As a professor in a College of Education, my colleagues always tell students to use person-first language when referring to students with disabilities. It is not an ‘autistic person’ but a ‘person with autism;’ not a ‘diabetic kid,’ but a ‘kid with diabetes.’ The idea is that the person comes first, and the disability or difference comes second.
I get why they do it, and while I don’t want to argue against person-first language, I do want to argue the following. First, I want to argue that while first person language may not be a bad thing, the arguments for it generally don’t survive close scrutiny; those arguments both misunderstand how we use language and maybe overestimate how the proposed language change really affects how people think. Second, I want to argue that there are arguments for why person-first language is not always appropriate; that sometimes it is and sometimes it isn’t, and that in certain instances, it may have the opposite effect of those its users intend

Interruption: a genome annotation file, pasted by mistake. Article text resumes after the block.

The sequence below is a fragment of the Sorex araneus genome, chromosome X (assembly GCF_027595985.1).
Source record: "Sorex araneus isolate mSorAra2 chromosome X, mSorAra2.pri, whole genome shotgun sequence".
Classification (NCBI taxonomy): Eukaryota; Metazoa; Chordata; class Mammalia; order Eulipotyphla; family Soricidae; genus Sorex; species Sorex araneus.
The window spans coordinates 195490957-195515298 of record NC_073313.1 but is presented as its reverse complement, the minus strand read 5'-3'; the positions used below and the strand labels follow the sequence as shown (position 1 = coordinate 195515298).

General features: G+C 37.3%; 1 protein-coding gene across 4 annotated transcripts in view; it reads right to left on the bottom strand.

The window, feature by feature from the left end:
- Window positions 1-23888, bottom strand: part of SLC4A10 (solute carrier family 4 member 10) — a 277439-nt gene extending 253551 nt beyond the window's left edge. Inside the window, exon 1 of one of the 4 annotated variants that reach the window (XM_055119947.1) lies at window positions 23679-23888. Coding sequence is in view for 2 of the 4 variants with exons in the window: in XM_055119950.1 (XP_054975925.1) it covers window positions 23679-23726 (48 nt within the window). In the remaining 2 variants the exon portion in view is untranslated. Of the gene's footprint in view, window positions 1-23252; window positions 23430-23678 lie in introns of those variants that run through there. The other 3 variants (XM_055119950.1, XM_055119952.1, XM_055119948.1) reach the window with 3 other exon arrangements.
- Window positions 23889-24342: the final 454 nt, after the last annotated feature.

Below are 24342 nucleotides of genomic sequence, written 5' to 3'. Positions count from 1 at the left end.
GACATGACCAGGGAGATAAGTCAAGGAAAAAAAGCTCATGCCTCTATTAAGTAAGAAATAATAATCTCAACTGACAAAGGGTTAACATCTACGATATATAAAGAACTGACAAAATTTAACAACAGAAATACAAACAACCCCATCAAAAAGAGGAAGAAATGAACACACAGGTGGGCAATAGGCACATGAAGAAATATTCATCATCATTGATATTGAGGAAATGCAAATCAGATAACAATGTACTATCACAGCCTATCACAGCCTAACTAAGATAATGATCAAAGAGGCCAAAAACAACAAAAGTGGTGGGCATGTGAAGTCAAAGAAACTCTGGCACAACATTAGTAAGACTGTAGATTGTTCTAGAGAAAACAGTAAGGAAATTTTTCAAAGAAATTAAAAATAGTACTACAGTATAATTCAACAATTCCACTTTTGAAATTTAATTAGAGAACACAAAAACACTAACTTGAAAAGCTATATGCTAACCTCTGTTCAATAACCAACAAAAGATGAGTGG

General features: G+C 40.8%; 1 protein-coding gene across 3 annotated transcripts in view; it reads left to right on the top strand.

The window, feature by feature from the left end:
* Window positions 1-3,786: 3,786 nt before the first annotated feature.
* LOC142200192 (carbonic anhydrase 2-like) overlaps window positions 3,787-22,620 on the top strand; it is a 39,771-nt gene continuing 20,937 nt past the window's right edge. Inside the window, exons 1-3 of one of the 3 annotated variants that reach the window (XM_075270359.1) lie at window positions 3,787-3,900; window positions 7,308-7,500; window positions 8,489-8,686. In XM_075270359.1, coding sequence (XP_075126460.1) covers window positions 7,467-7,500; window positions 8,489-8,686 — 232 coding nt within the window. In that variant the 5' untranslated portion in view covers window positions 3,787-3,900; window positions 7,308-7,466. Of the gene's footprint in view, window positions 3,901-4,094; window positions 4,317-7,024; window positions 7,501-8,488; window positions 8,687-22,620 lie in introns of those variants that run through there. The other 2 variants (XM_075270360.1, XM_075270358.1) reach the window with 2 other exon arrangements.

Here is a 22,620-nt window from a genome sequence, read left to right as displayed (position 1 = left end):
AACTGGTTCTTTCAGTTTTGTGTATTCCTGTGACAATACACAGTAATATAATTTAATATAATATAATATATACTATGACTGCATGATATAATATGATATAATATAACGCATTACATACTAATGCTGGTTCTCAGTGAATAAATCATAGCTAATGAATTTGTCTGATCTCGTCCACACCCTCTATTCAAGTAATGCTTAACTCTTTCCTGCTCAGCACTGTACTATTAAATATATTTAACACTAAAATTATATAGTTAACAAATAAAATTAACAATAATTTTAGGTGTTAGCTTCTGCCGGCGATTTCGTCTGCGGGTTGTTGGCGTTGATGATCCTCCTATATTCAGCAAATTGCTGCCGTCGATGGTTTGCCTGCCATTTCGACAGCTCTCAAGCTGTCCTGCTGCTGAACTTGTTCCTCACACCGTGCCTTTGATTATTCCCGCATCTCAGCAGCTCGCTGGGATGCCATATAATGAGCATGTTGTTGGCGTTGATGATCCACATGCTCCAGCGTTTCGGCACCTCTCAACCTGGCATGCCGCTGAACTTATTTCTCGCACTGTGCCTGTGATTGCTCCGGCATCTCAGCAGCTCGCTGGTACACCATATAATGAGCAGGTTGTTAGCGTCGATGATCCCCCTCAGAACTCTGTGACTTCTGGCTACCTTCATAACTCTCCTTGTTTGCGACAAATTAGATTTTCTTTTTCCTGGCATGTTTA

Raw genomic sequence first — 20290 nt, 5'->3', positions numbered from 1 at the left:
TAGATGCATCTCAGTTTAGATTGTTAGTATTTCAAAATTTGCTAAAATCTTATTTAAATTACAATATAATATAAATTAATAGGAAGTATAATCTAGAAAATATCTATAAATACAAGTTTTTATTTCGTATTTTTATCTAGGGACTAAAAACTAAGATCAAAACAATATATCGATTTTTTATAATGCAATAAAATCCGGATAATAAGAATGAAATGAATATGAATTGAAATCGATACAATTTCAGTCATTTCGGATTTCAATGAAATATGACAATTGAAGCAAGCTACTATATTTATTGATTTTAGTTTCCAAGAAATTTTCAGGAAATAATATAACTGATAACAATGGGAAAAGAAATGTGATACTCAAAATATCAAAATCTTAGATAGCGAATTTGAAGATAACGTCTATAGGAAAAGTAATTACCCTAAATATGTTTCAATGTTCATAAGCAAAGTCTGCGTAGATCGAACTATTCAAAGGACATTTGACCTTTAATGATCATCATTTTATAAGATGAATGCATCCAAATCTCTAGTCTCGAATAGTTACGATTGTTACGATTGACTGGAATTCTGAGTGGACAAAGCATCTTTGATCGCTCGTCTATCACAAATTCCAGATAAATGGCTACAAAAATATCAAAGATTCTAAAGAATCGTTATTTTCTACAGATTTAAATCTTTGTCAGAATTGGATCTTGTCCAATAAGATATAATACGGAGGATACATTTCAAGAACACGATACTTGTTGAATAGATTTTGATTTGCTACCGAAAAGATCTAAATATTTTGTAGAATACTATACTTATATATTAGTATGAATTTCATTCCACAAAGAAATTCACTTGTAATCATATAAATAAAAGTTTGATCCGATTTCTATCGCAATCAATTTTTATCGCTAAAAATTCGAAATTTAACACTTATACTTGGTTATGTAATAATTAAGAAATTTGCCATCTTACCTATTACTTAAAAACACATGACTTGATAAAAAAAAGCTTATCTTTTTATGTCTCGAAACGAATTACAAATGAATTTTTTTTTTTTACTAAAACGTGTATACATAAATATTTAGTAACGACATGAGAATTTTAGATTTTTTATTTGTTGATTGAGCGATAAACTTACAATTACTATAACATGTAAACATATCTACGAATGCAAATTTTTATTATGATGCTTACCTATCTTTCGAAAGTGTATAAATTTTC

So, to be clear, I’m not saying that person-first is always a bad thing, just that the arguments for it tend not to be terribly good and that there are reasons why sometimes, it may not be the best way to speak. (more…)